Part one of a two-part series ...
Initially, healthcare information technology meant financial systems. More recently, much of the focus in healthcare has been on clinical applications.
But there are other computer systems serving the healthcare industry that help make provider operations safer and more efficient, systems that are neither solely financial nor purely clinical but draw on information used by both.
Vendor management and human resources tracking are areas in which software has helped smooth out operations while implicating the business and the clinical sides of the house.
Barbara Medvec, chief nursing officer at four-hospital Oakwood Healthcare System near Detroit, relies on such technology to help track nurses, particularly those provided by outside agencies.
Clinical staffing at Oakwood, headquartered in Dearborn, requires the efforts of nearly 2,000 nurses, about 65% of whom are full-time employees. Another 25% are part-timers while just 10% of the nursing workforce on an average day is made up of contingent workers supplied by nurse-staffing agencies.
'Like flight control'
Keeping all of the Oakwood facilities fully staffed with nurses "is like flight control basically," Medvec said. "It's a series of validations to make sure we have the right people in the right place at the right time. That, with the paper process, was fraught with error. We probably had a good 20 FTEs (full-time equivalents) that were engaged in various pieces and parts of flight control."
Medvec said the bulk of the staffing work while Oakwood was still using a paper-based system came from dealing with the smallest but most problematic staffing componentthe agencies.
Computerization of the nurse-staffing function at Oakwood began in late 2004, though it was not done in isolation. "We were in the midst of a process change, centralizing our contingent nursing staff," Medvec said. "I was working on a new model, centralizing that and centralizing our external vendor contracts."
To add IT to the program, Medvec said the hospital chose a Web-based staffing support system from ShiftWise, a vendor that specializes in these systems.
Now, Medvec said, "I sleep better at night. If you think about what we are challenged with as we strive to provide great patient care at our bedside, we need to have excellence there 24/7. In this era of nursing shortage, we have to provide staffand often they are contingent staff who are not full timeand we have to go to agencies that broker staff. But we have to ensure they have the same competency and approach to care as our full-time staff."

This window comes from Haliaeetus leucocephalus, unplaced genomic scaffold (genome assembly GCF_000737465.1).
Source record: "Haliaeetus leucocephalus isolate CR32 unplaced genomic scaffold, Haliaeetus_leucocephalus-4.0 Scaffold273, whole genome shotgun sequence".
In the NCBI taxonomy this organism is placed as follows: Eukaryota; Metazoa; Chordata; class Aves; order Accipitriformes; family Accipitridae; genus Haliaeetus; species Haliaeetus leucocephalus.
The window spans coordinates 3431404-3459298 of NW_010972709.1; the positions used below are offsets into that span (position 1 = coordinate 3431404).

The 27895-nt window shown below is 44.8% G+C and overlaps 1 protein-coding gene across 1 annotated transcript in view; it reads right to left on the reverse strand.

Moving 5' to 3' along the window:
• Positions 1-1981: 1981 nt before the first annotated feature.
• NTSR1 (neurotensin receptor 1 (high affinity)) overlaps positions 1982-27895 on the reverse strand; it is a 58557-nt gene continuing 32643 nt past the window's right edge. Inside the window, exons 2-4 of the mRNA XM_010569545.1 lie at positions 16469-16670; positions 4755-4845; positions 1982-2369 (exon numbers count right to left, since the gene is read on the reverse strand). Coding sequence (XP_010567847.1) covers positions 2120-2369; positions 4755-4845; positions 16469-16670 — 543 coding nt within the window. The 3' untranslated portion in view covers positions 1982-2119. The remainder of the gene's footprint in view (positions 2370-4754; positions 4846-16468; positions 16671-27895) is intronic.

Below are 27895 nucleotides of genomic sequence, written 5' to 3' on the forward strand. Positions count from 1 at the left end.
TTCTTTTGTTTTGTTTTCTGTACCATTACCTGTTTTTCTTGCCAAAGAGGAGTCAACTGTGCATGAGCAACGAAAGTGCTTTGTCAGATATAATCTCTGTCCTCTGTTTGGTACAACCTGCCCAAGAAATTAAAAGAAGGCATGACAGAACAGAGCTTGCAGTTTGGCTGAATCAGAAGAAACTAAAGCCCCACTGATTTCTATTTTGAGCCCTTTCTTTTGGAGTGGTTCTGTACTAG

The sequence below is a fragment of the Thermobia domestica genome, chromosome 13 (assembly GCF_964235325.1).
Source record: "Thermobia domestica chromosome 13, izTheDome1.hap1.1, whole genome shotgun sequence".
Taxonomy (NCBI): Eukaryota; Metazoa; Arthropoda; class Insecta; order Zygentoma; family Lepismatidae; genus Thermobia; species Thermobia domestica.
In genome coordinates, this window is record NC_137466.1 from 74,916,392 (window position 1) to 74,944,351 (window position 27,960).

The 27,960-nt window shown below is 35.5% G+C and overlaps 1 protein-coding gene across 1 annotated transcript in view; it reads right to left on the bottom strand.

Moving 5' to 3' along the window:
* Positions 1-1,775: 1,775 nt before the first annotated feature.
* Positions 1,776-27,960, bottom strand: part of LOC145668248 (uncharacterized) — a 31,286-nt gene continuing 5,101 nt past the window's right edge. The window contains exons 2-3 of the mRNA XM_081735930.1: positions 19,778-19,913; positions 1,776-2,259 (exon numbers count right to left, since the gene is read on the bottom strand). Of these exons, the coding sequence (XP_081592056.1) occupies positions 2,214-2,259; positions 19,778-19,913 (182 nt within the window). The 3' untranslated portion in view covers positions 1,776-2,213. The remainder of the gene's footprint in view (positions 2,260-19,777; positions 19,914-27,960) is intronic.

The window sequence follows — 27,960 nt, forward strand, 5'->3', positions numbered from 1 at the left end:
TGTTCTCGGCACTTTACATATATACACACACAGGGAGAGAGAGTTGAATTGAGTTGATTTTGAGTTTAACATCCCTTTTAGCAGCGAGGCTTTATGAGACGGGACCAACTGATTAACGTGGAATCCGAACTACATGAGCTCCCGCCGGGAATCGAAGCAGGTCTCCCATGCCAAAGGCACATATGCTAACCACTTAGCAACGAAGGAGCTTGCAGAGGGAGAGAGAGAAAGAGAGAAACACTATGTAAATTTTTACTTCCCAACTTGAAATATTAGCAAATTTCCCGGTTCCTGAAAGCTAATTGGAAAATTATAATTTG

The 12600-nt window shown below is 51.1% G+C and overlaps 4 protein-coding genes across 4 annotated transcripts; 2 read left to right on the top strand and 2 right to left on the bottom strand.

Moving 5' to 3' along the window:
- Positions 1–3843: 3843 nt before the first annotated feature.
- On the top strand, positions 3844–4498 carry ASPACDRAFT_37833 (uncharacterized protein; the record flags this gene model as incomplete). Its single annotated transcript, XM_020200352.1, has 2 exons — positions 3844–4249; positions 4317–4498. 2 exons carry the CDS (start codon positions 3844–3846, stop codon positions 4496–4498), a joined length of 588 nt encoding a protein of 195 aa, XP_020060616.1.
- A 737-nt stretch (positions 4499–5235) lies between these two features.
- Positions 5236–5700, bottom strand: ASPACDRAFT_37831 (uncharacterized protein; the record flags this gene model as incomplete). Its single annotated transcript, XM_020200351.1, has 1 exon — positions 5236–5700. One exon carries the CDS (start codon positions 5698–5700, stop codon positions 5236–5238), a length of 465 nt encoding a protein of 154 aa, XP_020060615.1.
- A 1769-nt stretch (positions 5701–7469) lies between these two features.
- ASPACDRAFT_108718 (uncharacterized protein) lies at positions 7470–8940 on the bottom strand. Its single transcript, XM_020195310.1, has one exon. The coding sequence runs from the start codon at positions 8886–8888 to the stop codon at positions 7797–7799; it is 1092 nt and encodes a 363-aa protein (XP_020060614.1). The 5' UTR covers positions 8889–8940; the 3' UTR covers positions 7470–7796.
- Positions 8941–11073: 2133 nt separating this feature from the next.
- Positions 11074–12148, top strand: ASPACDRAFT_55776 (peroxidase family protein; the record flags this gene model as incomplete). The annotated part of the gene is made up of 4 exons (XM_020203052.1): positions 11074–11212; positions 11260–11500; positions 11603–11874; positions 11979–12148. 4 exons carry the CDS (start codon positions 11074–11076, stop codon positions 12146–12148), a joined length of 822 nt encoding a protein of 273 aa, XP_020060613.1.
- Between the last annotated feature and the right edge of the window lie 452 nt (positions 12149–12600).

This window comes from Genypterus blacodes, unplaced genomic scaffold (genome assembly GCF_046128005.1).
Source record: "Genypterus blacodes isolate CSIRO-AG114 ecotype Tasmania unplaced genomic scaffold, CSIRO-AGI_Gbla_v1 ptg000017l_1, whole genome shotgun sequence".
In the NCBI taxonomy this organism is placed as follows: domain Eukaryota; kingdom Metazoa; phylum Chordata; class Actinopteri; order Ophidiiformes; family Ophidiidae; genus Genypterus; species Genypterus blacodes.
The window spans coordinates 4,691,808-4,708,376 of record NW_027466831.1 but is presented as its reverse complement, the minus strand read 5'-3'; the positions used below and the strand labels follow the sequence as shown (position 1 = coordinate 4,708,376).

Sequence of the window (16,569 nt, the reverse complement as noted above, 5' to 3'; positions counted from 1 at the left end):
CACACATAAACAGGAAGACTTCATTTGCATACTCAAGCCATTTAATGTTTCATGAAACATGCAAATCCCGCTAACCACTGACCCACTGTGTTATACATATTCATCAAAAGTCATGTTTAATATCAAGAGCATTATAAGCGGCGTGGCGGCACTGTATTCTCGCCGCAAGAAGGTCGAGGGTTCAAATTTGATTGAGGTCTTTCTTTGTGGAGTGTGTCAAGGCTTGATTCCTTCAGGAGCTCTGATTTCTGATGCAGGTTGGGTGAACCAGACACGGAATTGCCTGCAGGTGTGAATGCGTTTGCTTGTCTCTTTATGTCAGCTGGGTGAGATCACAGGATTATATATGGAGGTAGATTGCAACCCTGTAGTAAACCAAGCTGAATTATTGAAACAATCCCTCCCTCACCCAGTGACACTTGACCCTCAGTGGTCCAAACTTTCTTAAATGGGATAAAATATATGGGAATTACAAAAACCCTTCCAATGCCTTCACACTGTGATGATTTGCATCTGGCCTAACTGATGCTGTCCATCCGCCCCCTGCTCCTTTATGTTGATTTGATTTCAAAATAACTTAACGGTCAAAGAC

External nurses from agencies are required to take a minimum of eight to 16 hours of training for each unit he or she might work in, she said. "We have about 72 units across four hospitals. I have 72 units that may have different elements of training for agency staff.
"This product automates for us the profile of every individual we bring in from an outside agency," she said. "It validates all of their skills and confirms for us their credentials. It assures (us) they have all of the regulatory stuff completed and they've gone through our Oakwood training."
The system also helps the hospital network rein in its outside staffing costs, said David MacIntyre, director of Oakwood Staffing Solutions, the vendor-management unit of Oakwood Healthcare System.MacIntyre's in-house staffing agency draws against its own company of about 140 contingent nurses to plug gaps in the schedules across all four Oakwood hospitals.
"We get needs from the hospitals and the various sites up from a month ahead of time," MacIntyre said. "They might know someone is going out for maternity leave and they know they have a four-week block opening." MacIntyre said he uses ShiftWise to give his 140 nurses first dibs on open shifts in an operation that books 5,000 to 6,000 nursing hours a week. "The nurses we have working for us have a couple of weeks to bid on the open shifts for all four of our hospitals," MacIntyre said.
"Before, the hospitals would try to fill it themselves and they would immediately call it out to the agencies" where costs per hour run 25% to 50% higher than at Oakwood Staffing, he said.
"We also use it for billing, which to me, is like a miracle," MacIntyre said. Nurses from the agencies clock in and out of the Web-based system at each Oakwood facility at a great savings of time and labor both for the hospital and the agencies.
According to MacIntyre, before the IT system was installed, "I had one person who did nothing but verify payroll. This alleviates all of that calling and getting signatures on a time card signed by a charge nurse. If a time card came back with one shift missing it had to go back to the hospital. Sometimes it could be weeks. This way, the nurse goes into ShiftWise, enters a code and number, and it goes back to the agency."
MacIntyre said that before coming to Oakwood he had worked at several nurse-staffing agencies, and the fast turnaround on payments the new computerized system enables is a benefit to them, even if it has meant reduced hours. "One of the agencies I ran in New York actually closed because of collections," he said. "We had huge amounts of money over 120 days. With this, they get (paid) in 10 days. This is tremendous."
Medvec said the staffing administration department has been able to relocate about four or five FTEs since instituting the new scheduling system, including the use of ShiftWise. "We talked about a $1.2 million savings in 2006, that was really through efficient use of our contingent staff and getting from them more hours to cover shifts and using our agencies more effectively," she said.
This story initially appeared in this week's edition of Modern Healthcare magazine.
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